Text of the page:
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Christian May and Harry Cole: British and American flags fly everywhere, Tony Blair is a national hero and a gold statue of Bill Clinton stands proudly on the main street. Welcome to Kosovo.

Christian May and Harry Cole report on their recent trip to Kosovo.

Picture 2 There has been much talk of late about whether the UK could either afford or handle “another Kosovo". Given that Tony Blair was prepared to commit 50,000 UK soldiers to a ground invasion, it’s clear that we couldn’t think along the same lines were we faced with a similar situation today.  In light of the deteriorating situation in Libya, commentators began referring to the Kosovan experience either to advocate or criticise any idea of military intervention.

It was at this time, less than ten days ago, that Dan Hamilton, Director of Big Brother Watch and intrepid traveller, led a group of us for a four day trip to Kosovo, taking in the capital city, Pristina, the deeply troubled city of North Mitrovica and even neighbouring Macedonia, for Sunday lunch.

Kosovo and Serbia are set to hold their first formal talks since the former declared independence three years ago. Under the guidance and watchful eye of the European Union (the other flag that flies a lot in Kosovo – though it will never be as popular as the Albanian, US or British flag) the two sides will begin talking about “normalising” lives for their respective people. At present, the conflict between Albanians and Serbs makes life extremely difficult for all Kosovans; preventing them from joining various economic bodies or even having their own country dialling code.

Thanks to Dan’s planning, we had an excellent itinerary and we were fortunate to meet a broad range of Kosovan-Albanians, Serbians and diplomatic figures. On our first afternoon we met Qamile Morina of the Democratic League of Dardania – a leading opposition figure who fears desperately for the future of Kosovo’s young people, in a country where (as she put it) there “is no rule of law.” She wasn’t talking about street-level crime, but rather the corruption of the institutions and the judicial system that makes life so hard for businesses and civil society. Why would an international investor risk their millions when, due to a back log of hundreds of thousands of court cases, there is no guarantee they would be able to get their money back out?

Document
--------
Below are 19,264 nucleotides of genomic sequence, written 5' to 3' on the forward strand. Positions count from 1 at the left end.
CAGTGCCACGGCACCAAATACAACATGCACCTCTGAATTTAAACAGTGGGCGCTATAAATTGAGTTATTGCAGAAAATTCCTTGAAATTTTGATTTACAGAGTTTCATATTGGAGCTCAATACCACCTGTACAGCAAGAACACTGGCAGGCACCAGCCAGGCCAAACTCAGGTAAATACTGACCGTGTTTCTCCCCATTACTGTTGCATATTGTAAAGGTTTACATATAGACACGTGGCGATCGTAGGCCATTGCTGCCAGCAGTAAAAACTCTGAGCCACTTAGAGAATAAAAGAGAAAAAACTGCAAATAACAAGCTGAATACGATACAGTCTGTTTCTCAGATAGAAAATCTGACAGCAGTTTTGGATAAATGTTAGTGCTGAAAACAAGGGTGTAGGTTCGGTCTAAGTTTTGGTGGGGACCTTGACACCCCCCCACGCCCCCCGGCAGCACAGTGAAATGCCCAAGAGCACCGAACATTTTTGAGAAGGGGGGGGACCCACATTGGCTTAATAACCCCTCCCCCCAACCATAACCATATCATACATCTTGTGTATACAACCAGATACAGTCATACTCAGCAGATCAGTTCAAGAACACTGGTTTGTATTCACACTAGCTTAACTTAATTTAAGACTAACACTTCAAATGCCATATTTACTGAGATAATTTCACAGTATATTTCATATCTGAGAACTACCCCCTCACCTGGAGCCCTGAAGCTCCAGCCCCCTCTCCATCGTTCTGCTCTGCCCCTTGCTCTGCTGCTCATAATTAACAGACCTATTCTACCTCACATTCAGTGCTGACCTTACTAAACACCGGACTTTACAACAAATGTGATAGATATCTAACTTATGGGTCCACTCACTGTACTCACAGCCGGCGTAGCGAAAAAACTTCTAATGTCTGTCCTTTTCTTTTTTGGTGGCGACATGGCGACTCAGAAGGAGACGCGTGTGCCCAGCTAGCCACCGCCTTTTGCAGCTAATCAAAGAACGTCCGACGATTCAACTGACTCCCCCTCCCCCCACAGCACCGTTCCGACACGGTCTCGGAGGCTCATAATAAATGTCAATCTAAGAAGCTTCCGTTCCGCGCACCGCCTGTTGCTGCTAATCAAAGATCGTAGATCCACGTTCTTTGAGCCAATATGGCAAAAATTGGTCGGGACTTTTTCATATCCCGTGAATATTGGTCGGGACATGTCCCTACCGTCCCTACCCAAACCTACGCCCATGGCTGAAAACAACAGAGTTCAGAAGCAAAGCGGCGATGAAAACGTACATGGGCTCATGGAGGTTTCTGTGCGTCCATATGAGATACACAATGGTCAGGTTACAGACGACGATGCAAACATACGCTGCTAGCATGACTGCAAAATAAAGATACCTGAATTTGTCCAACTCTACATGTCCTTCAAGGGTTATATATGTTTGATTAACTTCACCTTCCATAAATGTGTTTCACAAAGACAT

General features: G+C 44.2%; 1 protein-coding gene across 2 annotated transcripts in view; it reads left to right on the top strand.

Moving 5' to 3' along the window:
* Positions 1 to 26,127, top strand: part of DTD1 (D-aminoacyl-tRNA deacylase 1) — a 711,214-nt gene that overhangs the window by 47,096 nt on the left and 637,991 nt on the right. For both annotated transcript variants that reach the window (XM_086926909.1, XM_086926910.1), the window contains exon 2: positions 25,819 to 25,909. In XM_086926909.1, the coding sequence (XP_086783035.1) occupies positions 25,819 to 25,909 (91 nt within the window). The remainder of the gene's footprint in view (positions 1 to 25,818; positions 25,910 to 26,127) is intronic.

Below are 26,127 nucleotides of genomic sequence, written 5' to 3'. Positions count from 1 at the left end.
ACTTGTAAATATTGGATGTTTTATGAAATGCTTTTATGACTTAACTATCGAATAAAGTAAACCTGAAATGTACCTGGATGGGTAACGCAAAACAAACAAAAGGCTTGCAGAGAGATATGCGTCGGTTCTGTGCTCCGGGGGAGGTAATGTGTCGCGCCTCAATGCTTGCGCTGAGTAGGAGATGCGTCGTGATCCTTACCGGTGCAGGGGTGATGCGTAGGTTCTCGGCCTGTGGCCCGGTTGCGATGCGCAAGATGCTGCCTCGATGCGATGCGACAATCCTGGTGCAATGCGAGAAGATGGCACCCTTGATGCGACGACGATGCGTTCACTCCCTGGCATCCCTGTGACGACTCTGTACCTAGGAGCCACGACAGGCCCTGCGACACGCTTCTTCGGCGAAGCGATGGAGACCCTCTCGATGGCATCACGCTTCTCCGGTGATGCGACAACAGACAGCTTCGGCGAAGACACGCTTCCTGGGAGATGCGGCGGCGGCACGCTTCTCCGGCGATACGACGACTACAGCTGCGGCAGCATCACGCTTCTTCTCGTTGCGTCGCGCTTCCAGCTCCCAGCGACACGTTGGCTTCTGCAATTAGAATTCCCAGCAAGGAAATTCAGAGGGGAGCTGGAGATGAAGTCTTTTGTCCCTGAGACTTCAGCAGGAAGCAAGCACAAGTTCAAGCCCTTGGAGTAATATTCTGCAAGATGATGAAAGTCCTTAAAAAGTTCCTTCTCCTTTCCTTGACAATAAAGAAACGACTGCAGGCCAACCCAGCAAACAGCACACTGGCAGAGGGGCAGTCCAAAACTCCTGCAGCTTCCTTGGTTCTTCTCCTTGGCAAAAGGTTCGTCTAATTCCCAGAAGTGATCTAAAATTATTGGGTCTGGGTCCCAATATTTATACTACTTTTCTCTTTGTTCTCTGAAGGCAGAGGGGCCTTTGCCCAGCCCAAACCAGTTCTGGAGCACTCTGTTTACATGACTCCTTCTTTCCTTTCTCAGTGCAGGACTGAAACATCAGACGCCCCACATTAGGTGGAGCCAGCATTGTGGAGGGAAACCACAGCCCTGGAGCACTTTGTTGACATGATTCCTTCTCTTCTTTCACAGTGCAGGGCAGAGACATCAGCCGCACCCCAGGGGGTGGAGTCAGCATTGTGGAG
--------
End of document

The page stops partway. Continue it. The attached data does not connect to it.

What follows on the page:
We journeyed out to Prekaz where the Albanian flag flies over the graves of KLA hero Adem Jashari and his extended family. This is sacred ground for Kosovans, and represents the sacrifices that ultimately led to their independence. Jashari was notorious for his guerrilla operations against the Yugoslav police, and would routinely launch sniper attacks on their patrols. In March, 1998, the Serbian patience grew thin and several hundred members of the Yugoslavian military police surrounded the Jashari compound and launched a gun-fire and mortar attack that Amnesty International later said was clearly designed to “eliminate all witnesses.” 

Jashari, and 52 members of his family, held out for three days before being overwhelmed by fire power. They were all killed, some just toddlers. Today, former KLA soldiers stand guard over their ornate graves. The lack of any such gold or marble elsewhere in the country adds to the poignancy. Jashari, the man they knew as Uncle, became a legend. When the Yugoslav Army were driven out posters of his face were erected all across the land, with the slogan Bac, U Kry! – “Uncle, it is done.”